Togetherness

The final distinction is a simple yet important one. Working alongside one another in an intense, discussion-led course helps summer school students build collaborative closeness in a way that would take much longer in a regular undergraduate module. By the end of the programme my ‘Literature and the City’ cohort had expanded their network, forging lasting connections with peers from across the world.

King’s Summer Programmes at EAIE 2018

King’s Summer Programmes will be participating at the 30th Annual EAIE Conference and Exhibition in Geneva, Switzerland which will take place from 11th to 14th September 2018.

Dr Sarah Williamson, Director Summer Programmes, will be speaking at a leadership and strategy workshop titled Summer school euros: costs, resources and business models, where she will discuss different business models for summer schools, including their relative advantages and disadvantages and how to determine which model fits best with your institution’s strategic objectives. Dr Williamson is also a speaker at the session titled All eyes on us: how established summer programmes overcome challenges which looks at challenges facing successful summer schools.

Joint summer schools: Win-win or double trouble? is the title of our poster presentation by Dr Alexander Heinz, Education Programme Lead Summer Programmes, showcasing a live London–Amsterdam case study. He will also be participating in a networking and learning event known as the Summer Schools health clinic as a summer school doctor. We are very proud to announce that Dr Heinz has been voted as the incoming Vice Chair of the Summer Schools expert community, an EAIE forum for all things related to running and establishing summer programmes.

Ian Fielding, Deputy Director Summer Programmes, will be meeting with partners to discuss feedback and provide updates and developments on the undergraduate summer school and summer exchange programme. Ian would also be delighted to hear from other universities interested in our partnership agreements or our Summer School and Education Abroad planning and design services. Make sure you drop by our Summer at King’s exhibition stand (G22).

If you are not physically attending the EAIE conference and exhibition but still want to stay updated with our news you can follow us on Twitter @KingSummer. Further information about EAIE can be found here.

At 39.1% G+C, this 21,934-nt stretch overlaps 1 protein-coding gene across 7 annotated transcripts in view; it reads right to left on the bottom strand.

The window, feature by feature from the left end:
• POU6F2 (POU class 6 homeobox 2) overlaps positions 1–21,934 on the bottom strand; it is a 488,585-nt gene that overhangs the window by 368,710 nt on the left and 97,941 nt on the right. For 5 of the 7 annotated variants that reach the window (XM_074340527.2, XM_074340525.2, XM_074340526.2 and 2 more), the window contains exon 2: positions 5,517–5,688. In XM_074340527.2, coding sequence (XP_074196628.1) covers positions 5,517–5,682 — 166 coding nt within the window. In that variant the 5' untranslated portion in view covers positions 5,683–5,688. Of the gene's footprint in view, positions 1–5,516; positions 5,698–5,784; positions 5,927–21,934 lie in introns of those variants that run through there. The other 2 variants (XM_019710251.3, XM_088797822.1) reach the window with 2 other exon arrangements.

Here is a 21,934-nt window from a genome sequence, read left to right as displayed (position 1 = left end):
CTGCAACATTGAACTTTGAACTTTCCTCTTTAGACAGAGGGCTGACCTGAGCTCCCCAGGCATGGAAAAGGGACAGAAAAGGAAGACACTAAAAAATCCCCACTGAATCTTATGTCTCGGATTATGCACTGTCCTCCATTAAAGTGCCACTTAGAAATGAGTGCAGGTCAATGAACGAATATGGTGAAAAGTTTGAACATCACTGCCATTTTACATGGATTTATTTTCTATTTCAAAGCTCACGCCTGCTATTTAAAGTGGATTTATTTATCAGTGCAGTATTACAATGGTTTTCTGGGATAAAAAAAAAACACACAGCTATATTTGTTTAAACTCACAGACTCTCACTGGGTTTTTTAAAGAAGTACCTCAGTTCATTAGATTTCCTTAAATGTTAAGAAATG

NAFSA Annual Conference

King’s College Summer Programmes will be presenting at this year’s NAFSA: Association of International Educators conference on Thursday 31 May from 1:30 – 3:00pm. Dr Sarah Williamson, Director of Summer Programmes, and Dr Alexander Heinz, Lead – Summer Education Programme, will in an interactive poster presentation discuss ways in which new summer programming can transcend established notions of summer schools and enable universities to engage with non-traditional audiences. Click here to read more.

The NAFSA Annual Conference & Expo is the largest international education event in the world. Bringing in nearly 10,000 professionals from over 110 countries, NAFSA Expo Hall highlights the diverse and innovative programmes, products, and services advancing the future of international education and exchange.

If you are at NAFSA, pop by to speak one-on-one with our team.

Dr Sarah Williamson- Director of Summer Programmes, King’s College London

Dr Alexander Heinz- Lead Summer Education Programme, King’s College London

3D Printing in Summer Health Education

Kawal Rhode, Professor of Biomedical Engineering, and head of Education for Biomedical Engineering and Imaging Sciences, talks to us about 3D printing, as a new aspect on the Undergraduate Healthcare & Technology, as well as Human Anatomy & Physiology Summer School courses.